Incidentally, the Original Backpackers Lodge ( isn't anywhere close to being the oldest independent hostel in the world. It opened in 1980, making it fairly old as far as hostels go (and the oldest hostel in Sydney), but that's it. --User:orrd 23:00, 14 February 2006 (UTC)
Hostel are a form of inexpensive hotels - they existed long before Hostel International or "Youth Hostels". Webster's records an instance from 1913 which is certainly not the oldest use. Rmhermen 01:29, 15 February 2006 (UTC)
Well, of course the type of accommodation, with shared rooms for independent travellers, existed long before the 20th century. But I thought the term 'hostel' was introduced by the Youth Hostels. The term 'backpackers' ' isn't exclusive to Australasia, but I might have gone too far in claiming that is is used as a generic term. Still, there's no need to completely revert to a previous version and start all over again. Just adjust what's here now whereever needed. DirkvdM 07:39, 15 February 2006 (UTC)
Ok, after quite a bit of work and research I made some careful changes to the current version that hopefully should be a reasonable compromise. First, the term "private hostel" was already being used in the article to refer to non-HI hostels, and I think that's an appropriate term to use and it avoids the implications that DirkvdM sees in the term "independent hostel". I was very careful to preserve every bit of existing text as long it wasn't factually incorrect, and the the only text I have removed is a portion of the additions from the 28 January 2006 edit. Please understand that I considered every sentence of the January 28 edit and only removed parts which were incorrect or misleading. I had originally assumed at least parts of it were correct so I actually hadn't planned on removing as much as I actually did. But I did some additional research and I found that more of the text than I had originally suspected was actually incorrect. If necessary I can quote each sentence of the section that was removed and I can explain why the information given is incorrect, but I'm hoping this won't be necessary. I will recommend these URLs that I found useful in my research for reference to the history of hostelling, types of hostels, and the mission of HI: --User:orrd 09:14 21 February 2006 (UTC)
You call those careful changes? You removed about half the article. If anything is misleading, improve on it, don't throw it all out the window. Add rather than delete (or something along those lines) is a Wikipedia policy. DirkvdM 09:25, 21 February 2006 (UTC)
The text I removed was only from one edit (which *you* made) that added factually false information. Please take the time to read the links I cited, or do your own research. If you have references to support any of your claims please list credible references. Meanwhile, I give up. I don't see the point in continuing a battle over edits since no one else seems to be paying any attention to this article anyway or else I wouldn't be the only one here pointing out what's wrong with your 28 January 2006 changes. User:orrd 09:39 21 February 2006 (UTC)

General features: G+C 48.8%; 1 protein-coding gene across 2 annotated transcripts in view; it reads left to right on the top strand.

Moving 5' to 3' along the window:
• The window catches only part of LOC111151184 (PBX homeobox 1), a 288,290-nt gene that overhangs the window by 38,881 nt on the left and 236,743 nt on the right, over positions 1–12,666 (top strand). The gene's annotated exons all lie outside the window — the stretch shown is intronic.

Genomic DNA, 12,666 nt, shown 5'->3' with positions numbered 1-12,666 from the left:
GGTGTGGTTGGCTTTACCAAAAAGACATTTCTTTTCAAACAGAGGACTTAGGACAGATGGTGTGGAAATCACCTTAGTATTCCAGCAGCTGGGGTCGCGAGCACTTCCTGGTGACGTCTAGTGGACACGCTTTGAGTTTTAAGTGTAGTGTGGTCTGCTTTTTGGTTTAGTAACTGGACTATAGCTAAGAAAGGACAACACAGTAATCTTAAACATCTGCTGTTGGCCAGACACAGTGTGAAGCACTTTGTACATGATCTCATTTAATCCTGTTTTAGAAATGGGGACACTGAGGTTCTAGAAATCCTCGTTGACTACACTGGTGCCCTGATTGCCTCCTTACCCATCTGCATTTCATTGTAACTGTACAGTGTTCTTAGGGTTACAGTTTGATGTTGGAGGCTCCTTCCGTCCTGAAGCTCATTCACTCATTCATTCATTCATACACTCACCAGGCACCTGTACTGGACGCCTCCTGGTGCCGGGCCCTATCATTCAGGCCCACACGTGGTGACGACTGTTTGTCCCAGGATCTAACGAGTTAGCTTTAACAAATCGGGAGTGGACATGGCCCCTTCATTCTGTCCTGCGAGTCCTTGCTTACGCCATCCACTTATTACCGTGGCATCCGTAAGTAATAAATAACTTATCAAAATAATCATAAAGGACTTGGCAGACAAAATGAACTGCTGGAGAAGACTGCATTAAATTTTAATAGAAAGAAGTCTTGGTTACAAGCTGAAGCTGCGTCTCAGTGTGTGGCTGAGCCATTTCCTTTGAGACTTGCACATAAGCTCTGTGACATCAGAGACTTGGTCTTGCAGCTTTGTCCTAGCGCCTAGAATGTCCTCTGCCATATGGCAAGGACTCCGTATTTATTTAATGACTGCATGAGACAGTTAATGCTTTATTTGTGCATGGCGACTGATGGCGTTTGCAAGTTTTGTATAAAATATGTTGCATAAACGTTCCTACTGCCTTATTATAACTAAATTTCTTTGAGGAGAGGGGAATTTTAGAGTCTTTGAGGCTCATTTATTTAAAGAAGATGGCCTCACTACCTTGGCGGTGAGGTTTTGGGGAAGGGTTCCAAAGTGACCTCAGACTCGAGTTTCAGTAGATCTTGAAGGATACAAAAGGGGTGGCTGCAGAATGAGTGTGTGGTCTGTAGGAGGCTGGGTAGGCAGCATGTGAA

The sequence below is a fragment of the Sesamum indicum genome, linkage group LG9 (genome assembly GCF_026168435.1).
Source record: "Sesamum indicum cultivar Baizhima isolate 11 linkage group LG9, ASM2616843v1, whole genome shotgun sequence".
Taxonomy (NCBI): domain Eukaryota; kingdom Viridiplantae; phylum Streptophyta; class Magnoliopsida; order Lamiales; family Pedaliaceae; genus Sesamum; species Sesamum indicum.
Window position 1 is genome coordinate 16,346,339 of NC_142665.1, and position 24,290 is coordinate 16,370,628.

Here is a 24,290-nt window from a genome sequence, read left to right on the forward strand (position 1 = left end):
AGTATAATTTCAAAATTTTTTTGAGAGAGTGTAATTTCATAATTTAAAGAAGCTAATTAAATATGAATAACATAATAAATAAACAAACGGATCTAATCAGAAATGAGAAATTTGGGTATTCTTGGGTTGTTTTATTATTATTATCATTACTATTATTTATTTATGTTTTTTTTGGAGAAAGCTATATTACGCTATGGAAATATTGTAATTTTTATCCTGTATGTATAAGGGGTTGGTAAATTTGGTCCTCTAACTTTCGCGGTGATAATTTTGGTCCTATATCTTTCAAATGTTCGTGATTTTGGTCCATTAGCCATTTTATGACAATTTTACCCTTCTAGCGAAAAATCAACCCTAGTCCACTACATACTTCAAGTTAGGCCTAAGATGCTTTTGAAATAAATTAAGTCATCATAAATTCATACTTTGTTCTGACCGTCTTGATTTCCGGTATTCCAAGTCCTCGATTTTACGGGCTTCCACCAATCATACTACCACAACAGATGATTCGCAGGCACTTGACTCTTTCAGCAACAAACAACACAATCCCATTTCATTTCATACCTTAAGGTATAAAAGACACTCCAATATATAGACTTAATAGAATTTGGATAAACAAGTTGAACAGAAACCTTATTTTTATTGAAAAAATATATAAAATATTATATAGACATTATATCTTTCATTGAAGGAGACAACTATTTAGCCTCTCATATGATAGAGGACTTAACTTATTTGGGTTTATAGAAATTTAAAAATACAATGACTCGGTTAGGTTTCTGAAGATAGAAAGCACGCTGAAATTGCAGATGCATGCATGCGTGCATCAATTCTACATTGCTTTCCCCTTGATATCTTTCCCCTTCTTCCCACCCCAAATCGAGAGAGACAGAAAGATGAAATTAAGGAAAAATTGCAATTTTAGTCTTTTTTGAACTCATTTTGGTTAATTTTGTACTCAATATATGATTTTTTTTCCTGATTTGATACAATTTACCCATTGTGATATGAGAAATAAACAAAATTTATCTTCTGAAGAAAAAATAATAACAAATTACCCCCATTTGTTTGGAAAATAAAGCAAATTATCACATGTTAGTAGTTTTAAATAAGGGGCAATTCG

I don't see anything in those pages that contradicts anything I wrote, so I don't get your point. Anyway, they're only about Youth Hostels, a rather limited view. Actually, they partly are or come over as undercover ads fro Youth Hostelling. DirkvdM 05:40, 22 February 2006 (UTC)
Without looking too deeply into the details of these edits, I would say most of this comes down to verifiability. Dirk, find some concrete published sources to support what you want in the article, and cite them. I have never followed an add not delete principle (source?), but reliable sources remains a central to the entire philosophy behind the project. There are many articles warrenting large cuts due to unverifiable content, this one included. here 07:13, 22 February 2006 (UTC)
Ah, you got me there. Original Research. But I suspect that most of the article would have to be deleted on those grounds. What about "The main benefit of a hostel is that one gets to meet other travellers from all over the world." Is there a source for that? And does one need a source for it? And even if one finds a source. it's still POV (I, for one, don't agree with it and I am a seasoned traveller - meeting others is a big bonus but the cost really is the main benefit because at hotel prices I wouldn't have been able to do most of my travels). I picked just one sentence, but would one have to source everything? A policy of 'no OR at all' would completely cripple Wikipedia. On OR and POV we have to walk a thin line.
About the 'add rather than delete' thing. I haven't found where I read that, but I have found something more interresting. It turns out I am an eventualist. More specifically, I think short articles (especially stubs) should be given room to expand, to give others an incentive to get things right. So don't delete edits here but try to get it right. Your deletions would revert the article to a stub. You bloody deletionist, you! :) DirkvdM 09:41, 23 February 2006 (UTC)